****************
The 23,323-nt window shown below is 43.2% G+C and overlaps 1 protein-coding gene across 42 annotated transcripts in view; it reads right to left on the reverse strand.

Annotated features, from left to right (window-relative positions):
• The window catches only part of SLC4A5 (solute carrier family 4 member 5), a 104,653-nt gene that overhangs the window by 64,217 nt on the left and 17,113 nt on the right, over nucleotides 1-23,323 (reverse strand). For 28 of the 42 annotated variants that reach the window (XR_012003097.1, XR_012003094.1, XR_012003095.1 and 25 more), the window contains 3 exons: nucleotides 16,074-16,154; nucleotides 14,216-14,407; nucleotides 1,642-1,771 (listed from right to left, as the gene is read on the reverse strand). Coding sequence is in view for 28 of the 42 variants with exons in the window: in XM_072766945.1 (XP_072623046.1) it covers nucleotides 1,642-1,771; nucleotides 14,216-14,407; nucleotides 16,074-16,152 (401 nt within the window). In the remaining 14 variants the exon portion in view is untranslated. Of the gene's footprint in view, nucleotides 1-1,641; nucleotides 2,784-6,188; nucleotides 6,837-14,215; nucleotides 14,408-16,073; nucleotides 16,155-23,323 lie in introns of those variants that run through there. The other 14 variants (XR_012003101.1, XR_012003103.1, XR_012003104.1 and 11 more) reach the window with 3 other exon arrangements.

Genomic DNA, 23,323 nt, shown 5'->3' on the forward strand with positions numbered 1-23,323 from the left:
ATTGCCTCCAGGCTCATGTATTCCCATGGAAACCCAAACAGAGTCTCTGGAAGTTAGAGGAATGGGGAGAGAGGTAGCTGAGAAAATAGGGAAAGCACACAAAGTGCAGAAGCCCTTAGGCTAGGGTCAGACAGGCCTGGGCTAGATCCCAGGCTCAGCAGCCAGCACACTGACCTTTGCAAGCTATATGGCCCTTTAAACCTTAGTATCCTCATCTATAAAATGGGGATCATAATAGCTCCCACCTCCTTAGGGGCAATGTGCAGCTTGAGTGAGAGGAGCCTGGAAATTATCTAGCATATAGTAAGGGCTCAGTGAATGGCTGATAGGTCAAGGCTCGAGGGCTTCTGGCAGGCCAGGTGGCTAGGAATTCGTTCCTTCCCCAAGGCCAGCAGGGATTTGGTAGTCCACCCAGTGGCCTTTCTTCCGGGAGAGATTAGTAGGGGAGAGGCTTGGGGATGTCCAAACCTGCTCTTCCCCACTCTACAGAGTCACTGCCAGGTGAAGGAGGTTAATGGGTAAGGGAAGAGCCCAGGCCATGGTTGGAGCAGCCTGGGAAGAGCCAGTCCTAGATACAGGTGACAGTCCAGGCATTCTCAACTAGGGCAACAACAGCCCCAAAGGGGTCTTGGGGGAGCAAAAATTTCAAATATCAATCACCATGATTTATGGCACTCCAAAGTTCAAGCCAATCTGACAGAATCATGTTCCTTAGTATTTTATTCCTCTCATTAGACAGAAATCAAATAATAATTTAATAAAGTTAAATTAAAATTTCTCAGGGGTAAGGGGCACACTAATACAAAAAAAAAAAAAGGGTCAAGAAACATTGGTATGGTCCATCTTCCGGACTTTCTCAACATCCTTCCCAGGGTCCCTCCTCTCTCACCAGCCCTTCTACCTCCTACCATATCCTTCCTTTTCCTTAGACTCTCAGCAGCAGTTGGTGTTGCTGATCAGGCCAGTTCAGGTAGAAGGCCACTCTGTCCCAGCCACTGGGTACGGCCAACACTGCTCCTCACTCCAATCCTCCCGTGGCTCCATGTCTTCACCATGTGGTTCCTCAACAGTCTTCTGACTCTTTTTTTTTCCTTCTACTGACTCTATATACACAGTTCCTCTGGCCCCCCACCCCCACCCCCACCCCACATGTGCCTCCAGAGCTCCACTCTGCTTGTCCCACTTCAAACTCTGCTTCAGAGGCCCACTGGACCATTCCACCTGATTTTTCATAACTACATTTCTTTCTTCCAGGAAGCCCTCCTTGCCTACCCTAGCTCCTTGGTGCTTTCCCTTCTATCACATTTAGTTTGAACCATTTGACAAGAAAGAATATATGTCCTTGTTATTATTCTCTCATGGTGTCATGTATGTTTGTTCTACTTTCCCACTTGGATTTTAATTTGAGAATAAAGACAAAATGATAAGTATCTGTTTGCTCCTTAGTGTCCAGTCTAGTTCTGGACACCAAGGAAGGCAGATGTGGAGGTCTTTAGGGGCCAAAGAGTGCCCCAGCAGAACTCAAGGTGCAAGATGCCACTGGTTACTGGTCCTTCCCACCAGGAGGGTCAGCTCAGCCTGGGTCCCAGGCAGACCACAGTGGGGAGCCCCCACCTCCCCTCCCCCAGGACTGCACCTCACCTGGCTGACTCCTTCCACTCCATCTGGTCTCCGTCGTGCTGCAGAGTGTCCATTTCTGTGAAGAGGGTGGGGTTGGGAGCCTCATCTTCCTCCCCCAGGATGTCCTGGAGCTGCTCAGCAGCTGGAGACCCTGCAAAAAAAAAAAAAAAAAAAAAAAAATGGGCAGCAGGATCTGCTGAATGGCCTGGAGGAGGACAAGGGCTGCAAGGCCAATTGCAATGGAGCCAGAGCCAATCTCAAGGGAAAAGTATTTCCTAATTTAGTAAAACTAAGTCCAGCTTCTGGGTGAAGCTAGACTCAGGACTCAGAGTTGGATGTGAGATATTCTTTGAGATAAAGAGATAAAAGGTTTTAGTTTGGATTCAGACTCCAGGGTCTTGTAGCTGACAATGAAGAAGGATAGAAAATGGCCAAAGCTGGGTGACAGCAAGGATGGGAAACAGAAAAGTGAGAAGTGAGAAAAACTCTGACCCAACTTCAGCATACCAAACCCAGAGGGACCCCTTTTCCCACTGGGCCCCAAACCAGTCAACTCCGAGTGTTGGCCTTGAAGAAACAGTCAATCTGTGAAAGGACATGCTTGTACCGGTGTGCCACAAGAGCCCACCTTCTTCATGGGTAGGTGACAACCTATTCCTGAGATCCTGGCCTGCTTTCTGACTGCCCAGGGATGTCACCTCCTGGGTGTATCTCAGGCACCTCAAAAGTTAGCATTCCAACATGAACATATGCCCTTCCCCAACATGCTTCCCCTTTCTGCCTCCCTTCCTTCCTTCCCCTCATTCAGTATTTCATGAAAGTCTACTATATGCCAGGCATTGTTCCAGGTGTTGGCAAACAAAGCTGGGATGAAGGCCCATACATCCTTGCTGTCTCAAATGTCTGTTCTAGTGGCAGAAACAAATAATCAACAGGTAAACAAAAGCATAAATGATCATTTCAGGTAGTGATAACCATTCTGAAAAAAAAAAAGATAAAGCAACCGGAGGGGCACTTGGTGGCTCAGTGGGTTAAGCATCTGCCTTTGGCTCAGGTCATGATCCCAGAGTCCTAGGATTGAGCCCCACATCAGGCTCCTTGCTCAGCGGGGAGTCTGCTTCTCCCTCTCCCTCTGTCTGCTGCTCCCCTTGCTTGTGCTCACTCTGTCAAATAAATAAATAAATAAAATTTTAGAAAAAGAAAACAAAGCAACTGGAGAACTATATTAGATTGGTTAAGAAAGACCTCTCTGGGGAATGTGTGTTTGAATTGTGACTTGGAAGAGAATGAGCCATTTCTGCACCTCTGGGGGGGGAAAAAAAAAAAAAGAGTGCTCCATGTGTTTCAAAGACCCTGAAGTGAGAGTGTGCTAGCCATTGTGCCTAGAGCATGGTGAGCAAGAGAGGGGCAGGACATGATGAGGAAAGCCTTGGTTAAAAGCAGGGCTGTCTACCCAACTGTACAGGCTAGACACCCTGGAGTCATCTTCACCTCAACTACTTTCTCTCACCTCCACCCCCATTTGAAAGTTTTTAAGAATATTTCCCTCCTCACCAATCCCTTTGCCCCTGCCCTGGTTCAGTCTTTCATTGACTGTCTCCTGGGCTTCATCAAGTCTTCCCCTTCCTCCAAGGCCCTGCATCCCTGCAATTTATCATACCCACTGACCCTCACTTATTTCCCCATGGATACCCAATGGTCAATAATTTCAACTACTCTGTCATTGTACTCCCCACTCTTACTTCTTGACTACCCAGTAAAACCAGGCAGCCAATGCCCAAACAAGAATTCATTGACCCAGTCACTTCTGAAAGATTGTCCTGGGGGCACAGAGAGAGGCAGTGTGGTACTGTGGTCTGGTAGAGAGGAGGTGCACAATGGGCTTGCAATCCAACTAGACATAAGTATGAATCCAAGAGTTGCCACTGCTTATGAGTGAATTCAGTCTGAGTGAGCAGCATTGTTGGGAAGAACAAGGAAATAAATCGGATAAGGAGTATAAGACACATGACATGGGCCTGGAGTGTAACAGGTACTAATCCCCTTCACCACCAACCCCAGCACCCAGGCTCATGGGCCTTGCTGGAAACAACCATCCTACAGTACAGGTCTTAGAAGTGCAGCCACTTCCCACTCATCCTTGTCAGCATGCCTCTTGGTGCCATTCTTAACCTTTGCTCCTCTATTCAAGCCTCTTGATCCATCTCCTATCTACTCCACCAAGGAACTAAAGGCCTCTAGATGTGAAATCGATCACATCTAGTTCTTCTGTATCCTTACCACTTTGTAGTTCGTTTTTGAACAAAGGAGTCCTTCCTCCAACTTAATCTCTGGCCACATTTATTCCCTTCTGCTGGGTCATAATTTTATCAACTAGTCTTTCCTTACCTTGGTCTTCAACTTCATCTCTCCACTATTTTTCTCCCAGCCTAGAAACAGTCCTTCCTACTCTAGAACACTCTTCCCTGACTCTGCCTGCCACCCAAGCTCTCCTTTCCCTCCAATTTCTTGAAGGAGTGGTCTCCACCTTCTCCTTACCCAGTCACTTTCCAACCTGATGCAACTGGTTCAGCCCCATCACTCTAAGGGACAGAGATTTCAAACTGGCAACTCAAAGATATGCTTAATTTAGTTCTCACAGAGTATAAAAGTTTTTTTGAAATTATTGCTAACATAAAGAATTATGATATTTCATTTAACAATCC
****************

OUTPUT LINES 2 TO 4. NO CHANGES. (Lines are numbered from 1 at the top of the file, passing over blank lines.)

Annotated features, from left to right (window-relative positions):
• The window catches only part of SLC4A5 (solute carrier family 4 member 5), a 104,653-nt gene that overhangs the window by 64,217 nt on the left and 17,113 nt on the right, over nucleotides 1-23,323 (reverse strand). For 28 of the 42 annotated variants that reach the window (XR_012003097.1, XR_012003094.1, XR_012003095.1 and 25 more), the window contains 3 exons: nucleotides 16,074-16,154; nucleotides 14,216-14,407; nucleotides 1,642-1,771 (listed from right to left, as the gene is read on the reverse strand). Coding sequence is in view for 28 of the 42 variants with exons in the window: in XM_072766945.1 (XP_072623046.1) it covers nucleotides 1,642-1,771; nucleotides 14,216-14,407; nucleotides 16,074-16,152 (401 nt within the window). In the remaining 14 variants the exon portion in view is untranslated. Of the gene's footprint in view, nucleotides 1-1,641; nucleotides 2,784-6,188; nucleotides 6,837-14,215; nucleotides 14,408-16,073; nucleotides 16,155-23,323 lie in introns of those variants that run through there. The other 14 variants (XR_012003101.1, XR_012003103.1, XR_012003104.1 and 11 more) reach the window with 3 other exon arrangements.

Genomic DNA, 23,323 nt, shown 5'->3' on the forward strand with positions numbered 1-23,323 from the left: